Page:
AUSTRALIA – Australian biotech giant CSL announced that the regulatory review of its US$11.7 billion acquisition of Switzerland’s Vifor Pharma been postponed as antitrust investigations continue.

The acquisition will take “a few more months,” implying that the transaction will not be completed by June 2022, as previously anticipated.

The acquisition, the largest in CSL’s history, means the company is diversifying beyond its core immunoglobulin-based therapies for immunodeficiency and bleeding diseases, as well as its Seqirus flu vaccines business.

Vifor said in a statement that some antitrust authorities have yet to render a decision. A spokesperson for Vifor declined to say which regulators are still undecided or whether any specific concerns have been raised.

The final hurdles for the US$11.7 billion (AUS$16.4 billion) transaction, announced in December, are approvals from the European Commission, the Swiss Takeover Board, and the US Federal Trade Commission (FTC), all of which are still pending.

CSL stated in March that the process was on track, but it is understood that the company recently received a notice from one regulator requiring additional information. The regulator has 30 days after receiving the new information to review it.

Looking to expand presence in nephrology market

The blood products company said in a statement that it is still confident that its acquisition of Vifor will be completed and that it “looks forward to expanding its presence in the rapidly growing nephrology market, as well as leveraging the companies’ combined expertise to continue to deliver innovative solutions to rare and serious illness.”

As part of its US$4 billion debt raising to help fund the acquisition, CSL issued a 40-year senior bond in late April, the longest-dated coupon ever issued by an Australian or New Zealand company, financial or government borrower.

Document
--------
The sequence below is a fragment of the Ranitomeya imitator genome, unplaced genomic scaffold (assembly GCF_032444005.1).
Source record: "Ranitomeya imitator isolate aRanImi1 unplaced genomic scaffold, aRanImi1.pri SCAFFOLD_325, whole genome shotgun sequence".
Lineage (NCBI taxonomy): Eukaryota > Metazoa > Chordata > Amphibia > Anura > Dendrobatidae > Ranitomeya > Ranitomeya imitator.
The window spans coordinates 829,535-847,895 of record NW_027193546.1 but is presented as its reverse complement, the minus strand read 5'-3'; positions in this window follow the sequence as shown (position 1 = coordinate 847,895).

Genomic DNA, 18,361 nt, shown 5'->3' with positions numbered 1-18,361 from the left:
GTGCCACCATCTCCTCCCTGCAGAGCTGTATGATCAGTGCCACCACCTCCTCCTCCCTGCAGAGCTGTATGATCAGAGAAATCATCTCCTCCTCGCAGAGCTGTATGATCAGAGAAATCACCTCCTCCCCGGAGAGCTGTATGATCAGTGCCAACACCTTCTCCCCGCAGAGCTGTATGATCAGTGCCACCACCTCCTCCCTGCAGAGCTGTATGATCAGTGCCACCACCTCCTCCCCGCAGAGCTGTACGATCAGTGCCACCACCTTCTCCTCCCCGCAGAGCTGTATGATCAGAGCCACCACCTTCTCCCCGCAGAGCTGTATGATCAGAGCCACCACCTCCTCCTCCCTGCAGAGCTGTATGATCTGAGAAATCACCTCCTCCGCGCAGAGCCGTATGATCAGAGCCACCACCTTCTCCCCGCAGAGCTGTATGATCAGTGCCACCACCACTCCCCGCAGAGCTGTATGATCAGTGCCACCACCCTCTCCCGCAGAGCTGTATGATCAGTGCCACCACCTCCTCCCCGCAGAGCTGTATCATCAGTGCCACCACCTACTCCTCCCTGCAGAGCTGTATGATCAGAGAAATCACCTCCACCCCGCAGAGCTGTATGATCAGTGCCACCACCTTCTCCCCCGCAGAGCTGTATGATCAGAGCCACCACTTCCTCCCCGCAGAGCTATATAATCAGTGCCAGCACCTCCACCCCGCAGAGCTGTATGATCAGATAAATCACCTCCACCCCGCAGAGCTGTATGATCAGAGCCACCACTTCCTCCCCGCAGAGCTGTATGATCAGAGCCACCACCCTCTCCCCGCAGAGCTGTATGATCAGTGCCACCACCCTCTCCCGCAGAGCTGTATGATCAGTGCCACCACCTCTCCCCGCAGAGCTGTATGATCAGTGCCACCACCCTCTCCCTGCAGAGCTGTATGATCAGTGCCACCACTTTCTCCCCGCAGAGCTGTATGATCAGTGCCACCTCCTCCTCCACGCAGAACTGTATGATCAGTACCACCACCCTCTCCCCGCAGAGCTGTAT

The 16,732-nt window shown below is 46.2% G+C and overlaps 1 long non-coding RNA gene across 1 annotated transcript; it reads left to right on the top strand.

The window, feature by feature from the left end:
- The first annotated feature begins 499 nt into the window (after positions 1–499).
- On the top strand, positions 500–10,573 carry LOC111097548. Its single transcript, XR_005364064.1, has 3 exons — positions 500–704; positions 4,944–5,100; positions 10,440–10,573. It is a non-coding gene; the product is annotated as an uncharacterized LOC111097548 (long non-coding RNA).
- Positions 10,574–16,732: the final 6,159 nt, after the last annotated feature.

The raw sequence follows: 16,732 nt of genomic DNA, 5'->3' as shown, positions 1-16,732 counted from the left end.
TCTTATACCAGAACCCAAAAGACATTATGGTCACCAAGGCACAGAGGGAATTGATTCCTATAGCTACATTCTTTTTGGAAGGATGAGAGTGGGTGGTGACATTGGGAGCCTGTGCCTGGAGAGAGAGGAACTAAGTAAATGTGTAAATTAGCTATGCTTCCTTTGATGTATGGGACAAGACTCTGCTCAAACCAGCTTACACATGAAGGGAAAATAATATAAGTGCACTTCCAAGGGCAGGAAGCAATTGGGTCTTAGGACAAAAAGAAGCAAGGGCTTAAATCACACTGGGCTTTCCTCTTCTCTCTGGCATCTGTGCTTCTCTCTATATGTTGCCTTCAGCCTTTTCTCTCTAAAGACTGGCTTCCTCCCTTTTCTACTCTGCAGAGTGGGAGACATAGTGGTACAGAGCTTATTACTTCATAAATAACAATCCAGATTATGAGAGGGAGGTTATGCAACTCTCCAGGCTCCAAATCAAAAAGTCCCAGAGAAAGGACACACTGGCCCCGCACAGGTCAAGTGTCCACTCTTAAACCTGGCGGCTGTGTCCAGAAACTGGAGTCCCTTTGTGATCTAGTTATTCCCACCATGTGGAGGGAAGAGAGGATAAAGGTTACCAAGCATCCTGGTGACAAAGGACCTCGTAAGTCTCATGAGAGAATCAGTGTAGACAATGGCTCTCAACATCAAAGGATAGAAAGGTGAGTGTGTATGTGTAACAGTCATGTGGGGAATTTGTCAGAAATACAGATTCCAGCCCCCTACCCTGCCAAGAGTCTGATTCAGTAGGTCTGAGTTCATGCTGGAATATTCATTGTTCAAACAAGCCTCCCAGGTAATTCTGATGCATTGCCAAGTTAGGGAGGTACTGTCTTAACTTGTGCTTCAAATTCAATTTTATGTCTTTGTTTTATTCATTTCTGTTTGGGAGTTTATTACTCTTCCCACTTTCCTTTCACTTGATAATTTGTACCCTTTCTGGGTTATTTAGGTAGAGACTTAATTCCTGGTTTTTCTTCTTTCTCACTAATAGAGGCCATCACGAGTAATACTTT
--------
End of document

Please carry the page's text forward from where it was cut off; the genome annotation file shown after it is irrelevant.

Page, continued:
Delays in the regulatory approval process are not uncommon, according to Vifor. Vifor stated that the two companies are continuing to work with the remaining antitrust authorities, and CSL stated that it is confident that the buyout will be completed.

Winning antitrust approval is the final hurdle in the Vifor acquisition. CSL announced in March that it had collected 74 percent of Vifor shares and thus declared the tender offer successful.

At the time, the Australian firm stated that the antitrust review process was on track, and it confirmed the deal closure date of mid-2022.

CSL is interested in Vifor’s kidney disease and iron deficiency products. Ferinject, which treats iron deficiency, is one of Vifor’s most profitable products. Vifor also has four late-stage drugs set to be released this year.

CSL Behring, CSL’s biotech business, is currently heavily reliant on its immunoglobulin portfolio, which is experiencing some difficulties during the pandemic due to plasma collection constraints.

In other news, Takeda’s Takhzyro and BioCryst Pharma’s newly launched oral drug Orladeyo are putting pressure on the company’s hereditary angioedema therapy Haegarda.

The Australian biotech also sells Idelvion, a hemophilia B treatment, and its hemophilia B gene therapy program, which it acquired from uniQure, recently produced positive results in a phase 3 trial.

Since the announcement of the CSL takeover in December, Vifor has suffered a setback. The FDA recently rejected vadadustat, a chronic kidney disease anemia therapy developed by Akebia Therapeutics.

The same regulatory authority approved GSK’s daprodustat for people with chronic kidney disease (CKD) who also have anemia last month.

Vifor has a license to sell the drug through Fresenius dialysis centers as well as other third-party sites. Vifor has 37 programs in development, which could boost CSL’s pipeline by 32%.

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